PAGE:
England reach Cricket World Cup Semi-Finals in 119 run rout of New Zealand

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On a glorious summer’s day in Chester-le-Street, a capacity crowd saw England ease to victory against New Zealand to qualify for the semi-finals of the Cricket World Cup even after a scare late in the first innings opened the door for a shock Kiwi chase.

With an unchanged team from Sunday’s victory over India donning their (not so) quintessentially English sky-blue kits, England came out of the traps flying as an opening partnership of Jason Roy and Jonny Bairstow took 44 runs from the first five overs and then, after taking 33 more from the next five, equalled their highest score from an opening powerplay at this World Cup (67-0).

It was the start England needed, too, as a win would guarantee safe passage to the semi-finals which, though it would be for the first time since they finished as runners-up seven tournaments ago, was the minimum expectation going into the tournament.

Despite the best efforts of New Zealand’s bowlers, messrs Bairstow and Roy were in mercurial form, driving through gaps in the field with power and precision for four after four; after just over an hour they had secured their third consecutive century partnership and would reach 123 before Roy chipped a catch to Mitchell Santner at short extra-cover in the nineteenth over.

Joe Root took Roy’s place and it seemed like it was business as usual as far as England were concerned. Bairstow had surged to a second successive century by the thirtieth over, but the Kiwis suddenly threw a spanner in the works as they took three wickets from 26 balls mid-innings.

First, Root edged a high ball into the grateful clutches of wicketkeeper Tom Latham before hundred hero Bairstow was bowled out, via the inside edge of his bat, by Henry for 106. Root’s replacement, Jos Buttler, had been moved up the batting order to help England regain control of the match but to no avail – he, as well as Durham’s Ben Stokes, headed for the pavilion after just 11 runs.

Come the end of England’s innings, New Zealand had taken three more wickets with Eoin Morgan, Chris Woakes and Adil Rashid all bowing out with fairly meagre run totals, the former to a superb backwards leap catch from Santner at cover.

Nevertheless, though they looked set for a far greater score at the halfway stage of the game, England will have been pleased to end on 305-8 and confident in their ability to defend it, especially given the Kiwis’ far from illustrious batting in the tournament so far and that only Bangladesh (in their 322-3 victory over the West Indies) had managed to chase down a margin of 250 runs or more during the current World Cup.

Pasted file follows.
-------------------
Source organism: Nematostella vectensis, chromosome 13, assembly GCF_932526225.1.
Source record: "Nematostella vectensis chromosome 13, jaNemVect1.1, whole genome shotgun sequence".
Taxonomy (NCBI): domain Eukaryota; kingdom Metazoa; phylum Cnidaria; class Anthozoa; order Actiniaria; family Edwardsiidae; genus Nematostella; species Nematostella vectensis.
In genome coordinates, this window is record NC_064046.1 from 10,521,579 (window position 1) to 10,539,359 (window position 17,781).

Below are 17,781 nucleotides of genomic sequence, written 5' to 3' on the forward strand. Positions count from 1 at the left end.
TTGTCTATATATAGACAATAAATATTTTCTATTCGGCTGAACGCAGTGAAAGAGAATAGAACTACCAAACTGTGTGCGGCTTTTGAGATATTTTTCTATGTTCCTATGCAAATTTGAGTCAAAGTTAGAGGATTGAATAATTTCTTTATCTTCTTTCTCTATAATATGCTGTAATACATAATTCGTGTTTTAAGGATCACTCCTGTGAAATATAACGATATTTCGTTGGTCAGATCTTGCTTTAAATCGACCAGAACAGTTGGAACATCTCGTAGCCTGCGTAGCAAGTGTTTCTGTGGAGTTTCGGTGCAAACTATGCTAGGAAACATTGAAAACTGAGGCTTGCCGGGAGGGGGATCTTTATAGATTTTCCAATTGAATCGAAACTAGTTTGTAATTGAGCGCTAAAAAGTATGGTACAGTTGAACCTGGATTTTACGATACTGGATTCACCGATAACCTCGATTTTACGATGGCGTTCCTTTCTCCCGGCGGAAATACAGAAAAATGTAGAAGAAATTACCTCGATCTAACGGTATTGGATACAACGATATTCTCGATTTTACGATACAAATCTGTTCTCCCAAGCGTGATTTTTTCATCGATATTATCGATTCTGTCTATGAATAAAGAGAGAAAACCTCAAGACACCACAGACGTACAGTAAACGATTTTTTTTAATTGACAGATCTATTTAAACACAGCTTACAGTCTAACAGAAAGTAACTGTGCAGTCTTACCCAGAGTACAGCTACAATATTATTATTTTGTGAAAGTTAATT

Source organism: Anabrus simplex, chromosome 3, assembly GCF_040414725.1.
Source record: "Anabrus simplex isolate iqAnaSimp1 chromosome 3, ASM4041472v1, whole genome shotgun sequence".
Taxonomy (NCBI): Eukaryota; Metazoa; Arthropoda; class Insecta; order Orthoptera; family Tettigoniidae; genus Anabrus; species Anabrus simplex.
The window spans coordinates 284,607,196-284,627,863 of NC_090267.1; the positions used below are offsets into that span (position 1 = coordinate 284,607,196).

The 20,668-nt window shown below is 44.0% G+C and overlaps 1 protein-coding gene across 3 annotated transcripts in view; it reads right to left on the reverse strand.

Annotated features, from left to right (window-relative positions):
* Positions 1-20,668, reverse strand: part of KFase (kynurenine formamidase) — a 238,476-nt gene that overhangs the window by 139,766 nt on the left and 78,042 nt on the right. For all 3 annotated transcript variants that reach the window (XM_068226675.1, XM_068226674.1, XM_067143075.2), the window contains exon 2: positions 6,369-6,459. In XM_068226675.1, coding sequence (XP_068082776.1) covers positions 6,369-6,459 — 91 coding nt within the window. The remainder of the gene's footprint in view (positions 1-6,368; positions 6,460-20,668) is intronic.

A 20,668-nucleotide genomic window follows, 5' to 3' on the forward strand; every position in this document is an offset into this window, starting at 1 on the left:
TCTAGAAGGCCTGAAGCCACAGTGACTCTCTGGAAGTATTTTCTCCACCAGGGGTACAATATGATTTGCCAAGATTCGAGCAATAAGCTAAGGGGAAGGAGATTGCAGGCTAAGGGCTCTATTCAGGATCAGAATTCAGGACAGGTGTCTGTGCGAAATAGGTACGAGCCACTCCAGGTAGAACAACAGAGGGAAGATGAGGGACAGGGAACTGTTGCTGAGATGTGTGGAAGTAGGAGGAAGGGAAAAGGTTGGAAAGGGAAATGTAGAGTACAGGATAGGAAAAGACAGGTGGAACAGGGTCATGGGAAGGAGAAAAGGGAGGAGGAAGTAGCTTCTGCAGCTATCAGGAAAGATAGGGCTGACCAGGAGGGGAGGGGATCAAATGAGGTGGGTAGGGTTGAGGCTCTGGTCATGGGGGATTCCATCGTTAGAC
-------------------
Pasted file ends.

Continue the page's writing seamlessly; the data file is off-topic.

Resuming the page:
Such confidence bristled through the team and soon spread to an initially nervous crowd as England started bowling in the same way they had started batting ­– with fierce and immediate success; Chris Woakes bowled Henry Nicholls out for leg before wicket in the very first over before wicketkeeper Jos Buttler dived to his left-hand side to catch Martin Guptill in the fifth.

The tie was not out of New Zealand’s reach, however, and captain Kane Williamson and dangerman Ross Taylor notched up fifty runs with some powerful drives and handsome strokes to the boundary, thus keeping the England supporters’ fingernails well-bitten to say the least, before a stroke of luck stopped the Kiwi train well in its tracks.

As the aforementioned Taylor drove a Mark Wood delivery towards the Finchale End, Wood stuck out a hand in an attempt to catch the ball. Although he didn’t catch it, the ball glanced off his finger and onto the stumps at the non-striker’s end, running out an out of ground Williamson.

Then, in the sixteenth over, Taylor was out. In desperate need of runs, he dashed for a daring second after his flick towards fine leg fell short of the boundary. Rashid threw the ball for Buttler at the wickets and Taylor, despite a last-second dive, was on his way.

The Kiwis threatened to rebuild yet again as James Neesham and Tom Latham came close to another half-century partnership and were on 123-4 before two wickets were taken in quick succession.

Neesham first chopped his stumps in the twenty-fifth over and then Colin de Grandhomme, his replacement, whipped a Stokes ball to Root at deep square leg for an easy catch. New Zealand were on 128-6 as the tie sped towards a conclusion.

Although Latham and Santner didn’t follow suit for thirteen and fourteen overs respectively, the Kiwis had had only gained a further 38 runs and were on 166-8 by the time the latter fell to lbw. After Wood, who plays county cricket for Durham, took his third wicket of the game to bring England to the brink of the semi-finals, Buttler stumped Trent Boult and New Zealand were all out for 186.

This was a superb, professional performance from England which, particularly during Bairstow and Roy’s sensational batting and at the start of the second innings, bordered on the sublime at times and secured their first World Cup victory over New Zealand since 1983.

It also ensured England reached the World Cup semis for the first time since 1992, where they will next week play one of India, Australia and New Zealand or Pakistan (owing to their considerably inferior net run rate, Pakistan will need to score 400 runs and bowl Bangladesh out within 14 overs when the two teams play tomorrow to qualify – a highly unlikely prospect which all but guarantees New Zealand’s place).

Photograph: Nick Boalch via Wikimedia Commons

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